May 1st – Aersht Moi Daa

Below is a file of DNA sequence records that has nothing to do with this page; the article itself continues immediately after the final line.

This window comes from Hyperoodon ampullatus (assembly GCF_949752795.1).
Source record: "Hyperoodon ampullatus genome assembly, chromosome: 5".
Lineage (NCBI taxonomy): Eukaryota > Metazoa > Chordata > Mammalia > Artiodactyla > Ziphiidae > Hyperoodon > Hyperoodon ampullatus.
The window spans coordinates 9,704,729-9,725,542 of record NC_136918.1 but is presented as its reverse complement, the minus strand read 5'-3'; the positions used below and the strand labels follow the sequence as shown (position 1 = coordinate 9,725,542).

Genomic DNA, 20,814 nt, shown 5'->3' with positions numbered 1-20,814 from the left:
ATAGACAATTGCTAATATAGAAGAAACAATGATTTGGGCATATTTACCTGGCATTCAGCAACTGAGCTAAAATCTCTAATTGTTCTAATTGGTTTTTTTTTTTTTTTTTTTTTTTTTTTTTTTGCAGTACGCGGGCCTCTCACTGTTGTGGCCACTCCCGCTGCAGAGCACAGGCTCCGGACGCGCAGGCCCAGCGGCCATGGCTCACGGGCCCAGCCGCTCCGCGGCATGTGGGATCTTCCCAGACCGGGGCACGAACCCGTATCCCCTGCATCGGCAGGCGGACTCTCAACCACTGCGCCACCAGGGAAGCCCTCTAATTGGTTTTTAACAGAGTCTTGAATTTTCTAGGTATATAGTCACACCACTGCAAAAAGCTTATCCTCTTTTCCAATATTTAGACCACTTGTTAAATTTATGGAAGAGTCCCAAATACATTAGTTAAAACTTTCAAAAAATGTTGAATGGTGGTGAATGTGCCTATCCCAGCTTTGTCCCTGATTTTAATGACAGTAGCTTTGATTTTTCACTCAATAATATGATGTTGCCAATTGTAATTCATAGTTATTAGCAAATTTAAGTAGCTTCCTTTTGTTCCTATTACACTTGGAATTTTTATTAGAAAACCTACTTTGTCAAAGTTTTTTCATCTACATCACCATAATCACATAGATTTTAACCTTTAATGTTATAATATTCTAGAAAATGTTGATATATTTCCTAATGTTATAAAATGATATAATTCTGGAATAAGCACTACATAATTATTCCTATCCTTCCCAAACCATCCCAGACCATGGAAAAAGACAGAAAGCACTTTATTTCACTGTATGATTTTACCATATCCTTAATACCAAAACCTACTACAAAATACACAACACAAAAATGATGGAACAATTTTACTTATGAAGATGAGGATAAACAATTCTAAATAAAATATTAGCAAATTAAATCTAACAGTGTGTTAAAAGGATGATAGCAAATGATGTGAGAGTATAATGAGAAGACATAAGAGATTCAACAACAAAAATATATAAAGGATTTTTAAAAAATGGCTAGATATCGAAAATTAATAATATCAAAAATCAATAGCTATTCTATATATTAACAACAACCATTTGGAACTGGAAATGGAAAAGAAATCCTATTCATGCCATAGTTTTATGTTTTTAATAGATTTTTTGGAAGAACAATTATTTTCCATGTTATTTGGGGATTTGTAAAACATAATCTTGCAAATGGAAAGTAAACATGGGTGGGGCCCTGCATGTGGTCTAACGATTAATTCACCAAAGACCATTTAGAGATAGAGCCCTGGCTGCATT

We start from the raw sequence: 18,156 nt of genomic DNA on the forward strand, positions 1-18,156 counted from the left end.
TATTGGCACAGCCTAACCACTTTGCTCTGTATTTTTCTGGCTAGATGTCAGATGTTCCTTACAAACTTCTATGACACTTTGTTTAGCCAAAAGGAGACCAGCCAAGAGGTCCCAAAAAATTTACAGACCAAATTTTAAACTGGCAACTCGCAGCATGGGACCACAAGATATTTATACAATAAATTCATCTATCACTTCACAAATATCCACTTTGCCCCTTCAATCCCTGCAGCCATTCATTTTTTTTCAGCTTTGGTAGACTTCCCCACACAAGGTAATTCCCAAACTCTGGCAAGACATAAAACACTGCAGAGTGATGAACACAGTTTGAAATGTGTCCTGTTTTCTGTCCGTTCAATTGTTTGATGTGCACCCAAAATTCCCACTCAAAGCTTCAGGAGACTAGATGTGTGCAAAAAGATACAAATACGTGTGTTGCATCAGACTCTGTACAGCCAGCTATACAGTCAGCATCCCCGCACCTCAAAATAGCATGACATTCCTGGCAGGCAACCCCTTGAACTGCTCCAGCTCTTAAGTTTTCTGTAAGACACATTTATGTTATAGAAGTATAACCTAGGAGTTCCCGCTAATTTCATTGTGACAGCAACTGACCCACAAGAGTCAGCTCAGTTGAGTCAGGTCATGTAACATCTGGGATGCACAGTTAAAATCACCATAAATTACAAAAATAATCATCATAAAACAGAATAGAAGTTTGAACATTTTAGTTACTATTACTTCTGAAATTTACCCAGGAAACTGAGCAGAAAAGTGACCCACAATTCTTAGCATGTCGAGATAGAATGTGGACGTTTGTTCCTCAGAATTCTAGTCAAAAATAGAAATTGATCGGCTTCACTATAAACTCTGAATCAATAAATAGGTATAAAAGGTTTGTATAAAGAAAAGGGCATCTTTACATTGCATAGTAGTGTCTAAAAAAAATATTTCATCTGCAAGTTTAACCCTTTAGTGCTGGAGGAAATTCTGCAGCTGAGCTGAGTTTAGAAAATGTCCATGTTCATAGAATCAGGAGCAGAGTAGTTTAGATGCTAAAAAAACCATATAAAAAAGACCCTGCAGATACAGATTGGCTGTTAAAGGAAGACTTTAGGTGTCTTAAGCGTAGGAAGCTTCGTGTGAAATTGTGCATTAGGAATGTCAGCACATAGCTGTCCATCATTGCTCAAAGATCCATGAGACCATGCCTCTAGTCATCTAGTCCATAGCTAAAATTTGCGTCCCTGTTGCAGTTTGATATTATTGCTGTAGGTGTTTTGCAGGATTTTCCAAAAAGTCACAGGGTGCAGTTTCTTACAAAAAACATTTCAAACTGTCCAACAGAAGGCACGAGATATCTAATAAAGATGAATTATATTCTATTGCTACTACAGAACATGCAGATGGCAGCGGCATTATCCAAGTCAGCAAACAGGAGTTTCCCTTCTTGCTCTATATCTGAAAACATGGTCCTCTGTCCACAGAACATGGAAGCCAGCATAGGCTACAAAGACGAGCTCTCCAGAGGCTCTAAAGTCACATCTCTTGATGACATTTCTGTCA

The first of May is by no means an official holiday among the Pennsylvania Dutch, but a number of significant folk-cultural traditions took place on this day. As the midpoint between the vernal equinox and the summer solstice, May first coincided with the visible increase of daylight and the blossoming of the earth. It is therefore small wonder that the day was associated with fertility and the blossoming of youth. A wide range of ritual traditions made use of this dew on the first day of the month, or on three successive mornings starting on the first. The dew was thought to be particularly effective in treating a broad spectrum of skin ailments and concerns, everything from removing blemishes to birthmarks, pimples to warts. Even freckles, which were once considered undesirable, were thought to be “cured” by the dew on May first. Even if you didn’t have any blemishes to speak of, one’s complexion was thought to be improved by an application of the dew, ensuring that a person of courting or marrying age would find an eligible suitor.The typical procedure involved going out alone before the sunrise, gathering the dew on ones hands or on a cloth, and applying the dew to ones skin without being seen. The individual was to return to their home without speaking about it, or the ritual was thought to be for naught. Many times this was done three times on three successive days.Many variations of this ritual have been reported throughout the region, suggesting that one must apply the dew while fasting before breakfast, or in some cases the dew must be applied while wearing no clothing. This latter aspect has led to some embarrassing local narratives of young men and women being spotted, much to their dismay, naked and alone in the backyard in the early morning hours on the first of May. These local cautionary tales concerning the May dew also include accounts of those unfortunate individuals who hurriedly applied an uneven distribution of dew and only managed to remove a portion of their freckles!As a corollary to this tradition, many Pennsylvania Dutch people believed that the dew on May first must not be disturbed in the fields and pastures, or the fertility and productivity would be “stolen” from the crops and livestock. The belief was that jealous neighbors would walk through the fields dragging a rope or scarf to ritually gather the dew and steal the blessings of spring. This resulted in some farmers keeping watch over their fields, and, presumably, this perception was reinforced by the occasional freckled youth looking for a covert place to apply the dew in privacy!